This form of Avalokiteshvara is rarely seen, especially since the majority of sculptures are made of wood – like the emblematic 7th century Nepalese statue at the Potala (heavily restored with a thick coat of gilding that covers the details), and most of them have lost an arm – or both. This one has lost its feet but the arms and hands are intact.
He holds his left hand against his hip, the other does he gesture of supreme generosity. His knee-length garment is held in place with a belt and complemented by a broad sash worn low down and knotted on one side.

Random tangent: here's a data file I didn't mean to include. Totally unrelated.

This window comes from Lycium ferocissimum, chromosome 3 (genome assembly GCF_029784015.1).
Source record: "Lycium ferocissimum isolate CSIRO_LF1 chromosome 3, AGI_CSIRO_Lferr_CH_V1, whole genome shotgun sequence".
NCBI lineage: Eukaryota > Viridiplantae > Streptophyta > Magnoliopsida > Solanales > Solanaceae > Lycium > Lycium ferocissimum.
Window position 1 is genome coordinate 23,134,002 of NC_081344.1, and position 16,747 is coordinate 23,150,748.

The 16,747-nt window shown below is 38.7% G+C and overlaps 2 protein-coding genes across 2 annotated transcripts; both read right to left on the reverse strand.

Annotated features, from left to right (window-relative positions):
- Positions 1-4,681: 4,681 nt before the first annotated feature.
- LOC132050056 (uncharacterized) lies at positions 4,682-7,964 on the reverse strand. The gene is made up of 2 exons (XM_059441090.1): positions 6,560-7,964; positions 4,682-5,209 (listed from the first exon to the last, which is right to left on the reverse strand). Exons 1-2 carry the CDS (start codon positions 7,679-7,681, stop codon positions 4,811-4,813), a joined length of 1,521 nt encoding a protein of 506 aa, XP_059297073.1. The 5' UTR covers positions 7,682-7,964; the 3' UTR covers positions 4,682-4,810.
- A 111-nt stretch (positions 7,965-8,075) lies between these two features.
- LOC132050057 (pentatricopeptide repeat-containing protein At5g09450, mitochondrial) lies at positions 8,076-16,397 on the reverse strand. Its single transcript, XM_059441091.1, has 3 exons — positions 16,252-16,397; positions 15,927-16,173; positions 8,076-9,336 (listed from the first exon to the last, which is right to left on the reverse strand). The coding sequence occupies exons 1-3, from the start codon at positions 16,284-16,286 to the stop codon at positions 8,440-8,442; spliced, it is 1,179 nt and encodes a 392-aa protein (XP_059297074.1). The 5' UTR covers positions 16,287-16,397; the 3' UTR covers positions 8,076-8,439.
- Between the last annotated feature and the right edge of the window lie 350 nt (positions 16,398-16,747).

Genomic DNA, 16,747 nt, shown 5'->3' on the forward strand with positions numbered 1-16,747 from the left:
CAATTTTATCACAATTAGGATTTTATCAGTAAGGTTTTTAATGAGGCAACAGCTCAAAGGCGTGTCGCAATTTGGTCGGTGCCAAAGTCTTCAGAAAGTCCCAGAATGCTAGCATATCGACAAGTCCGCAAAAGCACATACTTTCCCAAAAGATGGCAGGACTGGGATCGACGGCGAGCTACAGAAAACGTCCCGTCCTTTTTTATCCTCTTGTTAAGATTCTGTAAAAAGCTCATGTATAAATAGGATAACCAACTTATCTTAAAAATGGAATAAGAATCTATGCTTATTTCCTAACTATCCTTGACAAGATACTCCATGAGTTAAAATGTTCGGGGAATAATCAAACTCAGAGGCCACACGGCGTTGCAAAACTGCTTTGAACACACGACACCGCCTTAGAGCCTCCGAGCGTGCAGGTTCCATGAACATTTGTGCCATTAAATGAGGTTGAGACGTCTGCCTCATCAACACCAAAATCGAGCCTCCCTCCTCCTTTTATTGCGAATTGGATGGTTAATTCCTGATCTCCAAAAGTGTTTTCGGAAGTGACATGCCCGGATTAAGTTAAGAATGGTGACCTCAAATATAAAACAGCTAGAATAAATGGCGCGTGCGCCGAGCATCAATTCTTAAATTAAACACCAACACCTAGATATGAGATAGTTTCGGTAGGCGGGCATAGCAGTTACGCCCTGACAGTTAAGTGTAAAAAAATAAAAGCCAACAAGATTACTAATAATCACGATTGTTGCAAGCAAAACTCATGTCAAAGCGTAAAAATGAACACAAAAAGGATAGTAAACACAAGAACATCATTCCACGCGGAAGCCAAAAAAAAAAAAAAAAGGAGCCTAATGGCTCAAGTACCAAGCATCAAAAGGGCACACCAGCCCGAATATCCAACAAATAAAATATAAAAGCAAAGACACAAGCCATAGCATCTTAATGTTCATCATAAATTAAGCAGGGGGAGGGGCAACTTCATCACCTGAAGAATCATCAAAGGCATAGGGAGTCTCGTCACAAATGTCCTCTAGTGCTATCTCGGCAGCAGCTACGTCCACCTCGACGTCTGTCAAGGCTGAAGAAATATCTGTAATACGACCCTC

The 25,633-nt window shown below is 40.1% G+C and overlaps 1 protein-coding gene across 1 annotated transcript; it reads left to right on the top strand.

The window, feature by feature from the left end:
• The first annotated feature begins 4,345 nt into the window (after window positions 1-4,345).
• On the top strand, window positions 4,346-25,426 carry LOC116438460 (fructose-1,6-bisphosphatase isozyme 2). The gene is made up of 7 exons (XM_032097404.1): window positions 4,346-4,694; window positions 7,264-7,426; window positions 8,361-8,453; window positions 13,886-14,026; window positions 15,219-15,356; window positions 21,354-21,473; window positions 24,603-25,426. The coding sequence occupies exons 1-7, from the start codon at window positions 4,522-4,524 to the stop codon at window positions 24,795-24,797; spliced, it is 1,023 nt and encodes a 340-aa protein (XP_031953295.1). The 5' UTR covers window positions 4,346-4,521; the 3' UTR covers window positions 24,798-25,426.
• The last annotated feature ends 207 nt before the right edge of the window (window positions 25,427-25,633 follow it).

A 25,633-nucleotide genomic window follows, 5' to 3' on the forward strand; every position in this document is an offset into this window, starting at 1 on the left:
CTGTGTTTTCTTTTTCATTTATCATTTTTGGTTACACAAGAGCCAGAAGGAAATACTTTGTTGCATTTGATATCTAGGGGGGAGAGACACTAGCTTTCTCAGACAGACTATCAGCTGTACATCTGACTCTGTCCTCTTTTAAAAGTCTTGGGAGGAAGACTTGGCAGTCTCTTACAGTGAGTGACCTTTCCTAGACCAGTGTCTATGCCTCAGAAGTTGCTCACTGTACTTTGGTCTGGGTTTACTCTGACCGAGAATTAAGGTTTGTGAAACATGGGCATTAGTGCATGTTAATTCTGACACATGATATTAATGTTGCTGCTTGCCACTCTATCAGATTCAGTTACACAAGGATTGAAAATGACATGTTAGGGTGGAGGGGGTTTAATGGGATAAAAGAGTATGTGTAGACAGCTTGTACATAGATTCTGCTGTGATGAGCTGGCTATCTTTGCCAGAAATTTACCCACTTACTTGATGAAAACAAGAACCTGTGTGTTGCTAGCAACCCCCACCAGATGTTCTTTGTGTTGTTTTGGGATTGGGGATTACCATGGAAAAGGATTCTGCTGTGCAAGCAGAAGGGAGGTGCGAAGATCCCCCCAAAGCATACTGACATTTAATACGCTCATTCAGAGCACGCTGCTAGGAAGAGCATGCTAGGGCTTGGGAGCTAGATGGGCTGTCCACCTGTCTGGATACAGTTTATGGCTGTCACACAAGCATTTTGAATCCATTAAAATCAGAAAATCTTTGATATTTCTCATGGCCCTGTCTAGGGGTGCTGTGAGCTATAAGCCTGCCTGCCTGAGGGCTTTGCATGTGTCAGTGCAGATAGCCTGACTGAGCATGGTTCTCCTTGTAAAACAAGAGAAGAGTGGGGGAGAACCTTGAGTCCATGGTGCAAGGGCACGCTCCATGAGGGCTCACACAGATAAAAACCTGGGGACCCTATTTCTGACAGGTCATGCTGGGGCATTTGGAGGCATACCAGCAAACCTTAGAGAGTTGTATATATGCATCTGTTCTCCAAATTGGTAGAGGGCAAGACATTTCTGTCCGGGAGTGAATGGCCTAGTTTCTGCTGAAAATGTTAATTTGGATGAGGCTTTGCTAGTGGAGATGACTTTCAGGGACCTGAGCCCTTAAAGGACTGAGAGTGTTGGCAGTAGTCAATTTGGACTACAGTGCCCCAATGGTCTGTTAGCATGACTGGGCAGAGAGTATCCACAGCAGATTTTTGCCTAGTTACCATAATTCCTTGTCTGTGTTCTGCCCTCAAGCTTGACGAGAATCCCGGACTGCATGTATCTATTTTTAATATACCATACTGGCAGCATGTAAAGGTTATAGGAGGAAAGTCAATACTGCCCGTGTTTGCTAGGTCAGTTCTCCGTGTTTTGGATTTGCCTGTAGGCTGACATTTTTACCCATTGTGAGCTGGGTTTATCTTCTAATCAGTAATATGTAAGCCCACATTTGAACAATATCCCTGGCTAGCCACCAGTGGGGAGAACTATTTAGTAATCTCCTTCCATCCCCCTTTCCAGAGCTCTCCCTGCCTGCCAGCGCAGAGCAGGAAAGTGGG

Unlike most versions, he has no mass of hair folded across his head but long strands of curls falling over his shoulders. He displays other unusual features such as the rosettes on his crown, a broad v-shape necklace (a design often seen on 16th- 17th century Nepalese sculptures) and, above all, an effigy of Amitahba in his crown. Many images of Avalokiteshvara have one but in his phagpa lokeshvara form the front part of his crown is either plain or decorated with an effigy of himself.